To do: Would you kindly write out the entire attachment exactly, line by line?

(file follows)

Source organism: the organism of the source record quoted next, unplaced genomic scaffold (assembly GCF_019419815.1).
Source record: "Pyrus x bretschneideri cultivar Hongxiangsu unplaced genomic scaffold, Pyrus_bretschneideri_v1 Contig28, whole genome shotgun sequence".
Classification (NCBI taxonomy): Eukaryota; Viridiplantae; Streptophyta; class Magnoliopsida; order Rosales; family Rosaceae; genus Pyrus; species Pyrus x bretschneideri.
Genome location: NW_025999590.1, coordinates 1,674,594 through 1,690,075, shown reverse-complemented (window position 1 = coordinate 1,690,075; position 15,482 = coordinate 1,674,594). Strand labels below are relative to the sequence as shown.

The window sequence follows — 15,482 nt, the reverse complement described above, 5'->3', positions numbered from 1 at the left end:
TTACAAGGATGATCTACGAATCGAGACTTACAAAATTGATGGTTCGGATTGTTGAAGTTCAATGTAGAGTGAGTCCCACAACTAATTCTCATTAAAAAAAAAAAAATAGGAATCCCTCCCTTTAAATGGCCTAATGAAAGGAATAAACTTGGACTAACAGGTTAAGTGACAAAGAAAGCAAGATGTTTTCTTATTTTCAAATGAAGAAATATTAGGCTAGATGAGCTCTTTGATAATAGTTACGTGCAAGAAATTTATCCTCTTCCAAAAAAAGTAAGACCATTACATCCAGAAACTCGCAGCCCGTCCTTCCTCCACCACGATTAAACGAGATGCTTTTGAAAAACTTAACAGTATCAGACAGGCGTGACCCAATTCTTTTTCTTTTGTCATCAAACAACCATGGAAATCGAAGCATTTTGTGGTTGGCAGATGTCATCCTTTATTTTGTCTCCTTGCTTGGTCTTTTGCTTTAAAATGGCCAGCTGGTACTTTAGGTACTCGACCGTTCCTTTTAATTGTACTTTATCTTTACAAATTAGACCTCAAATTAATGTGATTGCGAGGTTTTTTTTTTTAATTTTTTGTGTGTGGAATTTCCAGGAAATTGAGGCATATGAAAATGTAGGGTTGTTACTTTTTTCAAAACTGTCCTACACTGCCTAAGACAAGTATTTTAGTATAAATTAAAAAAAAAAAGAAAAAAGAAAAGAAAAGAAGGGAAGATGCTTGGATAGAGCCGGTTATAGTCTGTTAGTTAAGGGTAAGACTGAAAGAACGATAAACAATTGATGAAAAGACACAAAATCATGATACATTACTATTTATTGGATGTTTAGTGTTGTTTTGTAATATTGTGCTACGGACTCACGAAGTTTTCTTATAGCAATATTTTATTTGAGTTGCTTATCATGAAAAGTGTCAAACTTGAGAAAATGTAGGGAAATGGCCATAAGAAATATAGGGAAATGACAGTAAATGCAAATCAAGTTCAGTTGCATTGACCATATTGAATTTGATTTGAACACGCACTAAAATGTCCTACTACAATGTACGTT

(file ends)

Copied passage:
Source organism: the organism of the source record quoted next, unplaced genomic scaffold (assembly GCF_019419815.1).
Source record: "Pyrus x bretschneideri cultivar Hongxiangsu unplaced genomic scaffold, Pyrus_bretschneideri_v1 Contig28, whole genome shotgun sequence".
Classification (NCBI taxonomy): Eukaryota; Viridiplantae; Streptophyta; class Magnoliopsida; order Rosales; family Rosaceae; genus Pyrus; species Pyrus x bretschneideri.
Genome location: NW_025999590.1, coordinates 1,674,594 through 1,690,075, shown reverse-complemented (window position 1 = coordinate 1,690,075; position 15,482 = coordinate 1,674,594). Strand labels below are relative to the sequence as shown.

The window sequence follows — 15,482 nt, the reverse complement described above, 5'->3', positions numbered from 1 at the left end:
TTACAAGGATGATCTACGAATCGAGACTTACAAAATTGATGGTTCGGATTGTTGAAGTTCAATGTAGAGTGAGTCCCACAACTAATTCTCATTAAAAAAAAAAAAATAGGAATCCCTCCCTTTAAATGGCCTAATGAAAGGAATAAACTTGGACTAACAGGTTAAGTGACAAAGAAAGCAAGATGTTTTCTTATTTTCAAATGAAGAAATATTAGGCTAGATGAGCTCTTTGATAATAGTTACGTGCAAGAAATTTATCCTCTTCCAAAAAAAGTAAGACCATTACATCCAGAAACTCGCAGCCCGTCCTTCCTCCACCACGATTAAACGAGATGCTTTTGAAAAACTTAACAGTATCAGACAGGCGTGACCCAATTCTTTTTCTTTTGTCATCAAACAACCATGGAAATCGAAGCATTTTGTGGTTGGCAGATGTCATCCTTTATTTTGTCTCCTTGCTTGGTCTTTTGCTTTAAAATGGCCAGCTGGTACTTTAGGTACTCGACCGTTCCTTTTAATTGTACTTTATCTTTACAAATTAGACCTCAAATTAATGTGATTGCGAGGTTTTTTTTTTTAATTTTTTGTGTGTGGAATTTCCAGGAAATTGAGGCATATGAAAATGTAGGGTTGTTACTTTTTTCAAAACTGTCCTACACTGCCTAAGACAAGTATTTTAGTATAAATTAAAAAAAAAAAGAAAAAAGAAAAGAAAAGAAGGGAAGATGCTTGGATAGAGCCGGTTATAGTCTGTTAGTTAAGGGTAAGACTGAAAGAACGATAAACAATTGATGAAAAGACACAAAATCATGATACATTACTATTTATTGGATGTTTAGTGTTGTTTTGTAATATTGTGCTACGGACTCACGAAGTTTTCTTATAGCAATATTTTATTTGAGTTGCTTATCATGAAAAGTGTCAAACTTGAGAAAATGTAGGGAAATGGCCATAAGAAATATAGGGAAATGACAGTAAATGCAAATCAAGTTCAGTTGCATTGACCATATTGAATTTGATTTGAACACGCACTAAAATGTCCTACTACAATGTACGTT